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Offcentre thrust, spinning spaceship

  1. Jun 25, 2007 #1
    This isnt really an aerospace problem, just basic physics. Been thinking about hardSF spaceship designs. Could someone comment on my logic and maths?

    The basic plan has a nuclear powerplant and a habitable section connected by a long tether. the whole contraption spins to provide cetrifugal artificial gravity and the length of the tether provides radiation protection.

    The direction of thrust is the same as the axis of rotation.

    Originally I had an ion drive at the centre of mass, but more recently Ive preferred the idea of a nuclear thermal engine. However for a nuclear thermal engine, the thrust would come from the power plant, not the center of mass.

    This seems ok to me(although bizarre) because the engine is only meant to give a weak thrust compared to gravity. Think of spinning a frisbee on your finger. The force will average out over a full rotation. The only effect will be to change the angle of the tether slightly off 90 degrees to the direction of travel, against the restoring force from the spin.

    Suppose we assume the power plant and habitable sections are both the same mass, so both are under 1g force, and we decide we only want to allow 1 degree twisting. I think the restoring force (as a fraction of the centrifugal force) is very nearly sine(1 degree) or 0.017, implying the engine could provide almost 2% of 1g acceleration and change the tether angle by only 1 degree. Thats plenty for travel within the solar system if we could maintain it for long periods.

    In conclusion, an off center thrust is perfectly reasonable for my spinning interplanetary craft.
  2. jcsd
  3. Jun 25, 2007 #2


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    It seems to me you're ignoring some critical factors, but I'm no engineer.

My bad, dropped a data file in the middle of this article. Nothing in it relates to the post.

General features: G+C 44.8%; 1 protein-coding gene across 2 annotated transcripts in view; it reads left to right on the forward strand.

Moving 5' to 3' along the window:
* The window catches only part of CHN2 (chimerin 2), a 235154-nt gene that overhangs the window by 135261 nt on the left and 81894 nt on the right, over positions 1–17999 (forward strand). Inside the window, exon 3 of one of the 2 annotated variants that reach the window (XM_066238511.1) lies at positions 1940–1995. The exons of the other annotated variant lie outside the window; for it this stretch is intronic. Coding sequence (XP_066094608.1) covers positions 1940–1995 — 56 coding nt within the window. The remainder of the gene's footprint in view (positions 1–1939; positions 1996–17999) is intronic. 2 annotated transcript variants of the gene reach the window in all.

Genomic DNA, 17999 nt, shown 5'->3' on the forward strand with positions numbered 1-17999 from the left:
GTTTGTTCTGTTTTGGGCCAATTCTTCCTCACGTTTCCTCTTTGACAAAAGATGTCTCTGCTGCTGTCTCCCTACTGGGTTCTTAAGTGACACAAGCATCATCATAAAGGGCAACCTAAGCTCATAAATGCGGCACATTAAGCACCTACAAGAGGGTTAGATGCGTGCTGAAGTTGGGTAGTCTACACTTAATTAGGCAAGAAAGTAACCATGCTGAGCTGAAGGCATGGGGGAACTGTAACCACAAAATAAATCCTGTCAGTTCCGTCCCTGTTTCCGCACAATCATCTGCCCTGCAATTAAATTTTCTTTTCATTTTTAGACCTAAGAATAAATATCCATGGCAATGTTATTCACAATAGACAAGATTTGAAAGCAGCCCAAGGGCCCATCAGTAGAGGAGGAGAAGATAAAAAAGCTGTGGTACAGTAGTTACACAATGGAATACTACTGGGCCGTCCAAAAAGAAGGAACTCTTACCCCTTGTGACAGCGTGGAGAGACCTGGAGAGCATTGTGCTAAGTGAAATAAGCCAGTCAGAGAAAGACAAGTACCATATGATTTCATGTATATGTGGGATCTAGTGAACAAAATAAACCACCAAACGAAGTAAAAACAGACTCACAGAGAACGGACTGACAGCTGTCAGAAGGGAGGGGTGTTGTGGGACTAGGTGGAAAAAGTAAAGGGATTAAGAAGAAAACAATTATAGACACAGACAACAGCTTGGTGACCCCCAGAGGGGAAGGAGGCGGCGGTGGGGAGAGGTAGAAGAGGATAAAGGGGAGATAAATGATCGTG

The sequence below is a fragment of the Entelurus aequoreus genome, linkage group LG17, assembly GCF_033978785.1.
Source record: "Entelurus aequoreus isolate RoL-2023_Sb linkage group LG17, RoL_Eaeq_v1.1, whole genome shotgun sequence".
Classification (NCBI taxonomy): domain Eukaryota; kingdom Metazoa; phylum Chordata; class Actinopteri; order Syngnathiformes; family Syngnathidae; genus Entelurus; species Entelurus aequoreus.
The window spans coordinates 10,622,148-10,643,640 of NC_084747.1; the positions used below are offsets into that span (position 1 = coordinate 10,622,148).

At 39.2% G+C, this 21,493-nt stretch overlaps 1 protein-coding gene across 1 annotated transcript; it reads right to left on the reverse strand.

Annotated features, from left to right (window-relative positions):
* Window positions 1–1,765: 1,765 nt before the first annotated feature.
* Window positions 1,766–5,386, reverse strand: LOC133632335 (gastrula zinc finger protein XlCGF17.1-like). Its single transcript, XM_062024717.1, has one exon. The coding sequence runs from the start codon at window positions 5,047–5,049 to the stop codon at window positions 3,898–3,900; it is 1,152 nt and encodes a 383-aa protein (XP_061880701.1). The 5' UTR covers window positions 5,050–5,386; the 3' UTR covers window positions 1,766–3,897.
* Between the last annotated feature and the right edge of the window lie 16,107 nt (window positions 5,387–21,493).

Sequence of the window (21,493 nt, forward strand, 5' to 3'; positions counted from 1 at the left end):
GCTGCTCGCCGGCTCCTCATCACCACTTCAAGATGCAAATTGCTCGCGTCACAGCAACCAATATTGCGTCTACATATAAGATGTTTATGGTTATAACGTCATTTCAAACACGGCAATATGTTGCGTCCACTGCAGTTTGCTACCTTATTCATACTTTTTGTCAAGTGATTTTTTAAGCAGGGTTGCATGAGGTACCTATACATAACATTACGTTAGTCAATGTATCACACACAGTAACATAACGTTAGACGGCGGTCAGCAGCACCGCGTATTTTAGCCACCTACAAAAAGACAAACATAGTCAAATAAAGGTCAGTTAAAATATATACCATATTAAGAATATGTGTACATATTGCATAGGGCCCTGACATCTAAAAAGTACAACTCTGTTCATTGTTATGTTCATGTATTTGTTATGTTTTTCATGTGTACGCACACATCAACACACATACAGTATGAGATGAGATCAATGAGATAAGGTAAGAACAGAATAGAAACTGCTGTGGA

1] The moment you start up your drive, the craft is going to tilt out of the line of travel. It will pivot, not merely around the axis of rotation, but around the centre of mass, thus pointing the drive out of your line of desired travel.

    2] Is the tether rigid? You are applying stresses to it on its weakest axis. Why wouldn't it just fold?
  4. Jun 25, 2007 #3
    Assuming he starts up the rotation before he fires the engine, the centifugal force would keep the tether rigid even if it is flexible by default. And then when he does fire the engine, the thrust should distribute evenly around the center of rotation, giving a net forward thrust. Admittedly though, I'm not so sure about that second part - but it sounds reasonable to me..
  5. Jun 25, 2007 #4


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    I'm not concerned about its rigidity lengthwise, I'm concerned about its rigidity crosswise. The moment he fires up the rocket, spinning or no, bending forces are put on the tether.

    Ever tried to see how long you can extend a tape measure without it collapsing?
  6. Jun 25, 2007 #5
    True, but the point is that the centrifugal force would resist that bending. Because the moment the tether bends a bit, the centrifugal force is no longer completely aligned with the tether, so you get a component that acts to straighten the tether back. Not to mention that with the centifugal force pulling at the edges, the tether will try to be as straight as it can be (to keep the edges as far apart as possible). So instead of a bend, you'll get a tilt. At least that's how I understand the problem...

    What may happen though, is that instead of a net forward thrust, you'd get a complex rotation around the center of mass. But here someone else would need to step in to clear this up for us.
  7. Jun 25, 2007 #6


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    I think that I'm going to have to just do up a diagram or 3 to visualize what's going on. If I understand the concept correctly, I can't see it possibly working. Even if the modules were connected with a rigid tube rather than a tether, the whole thing would just start pinwheeling. There's also the gyroscopic effect. Thrust from one point of the 'rim' of the assembly would cause precession.
    On the other hand, 2 balanced modules on the ends of a rigid tube would work just fine with the engine mounted half-way between them. I need a couple days to think on this.
  8. Jun 25, 2007 #7


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    This is what I was saying would be the net result, yes.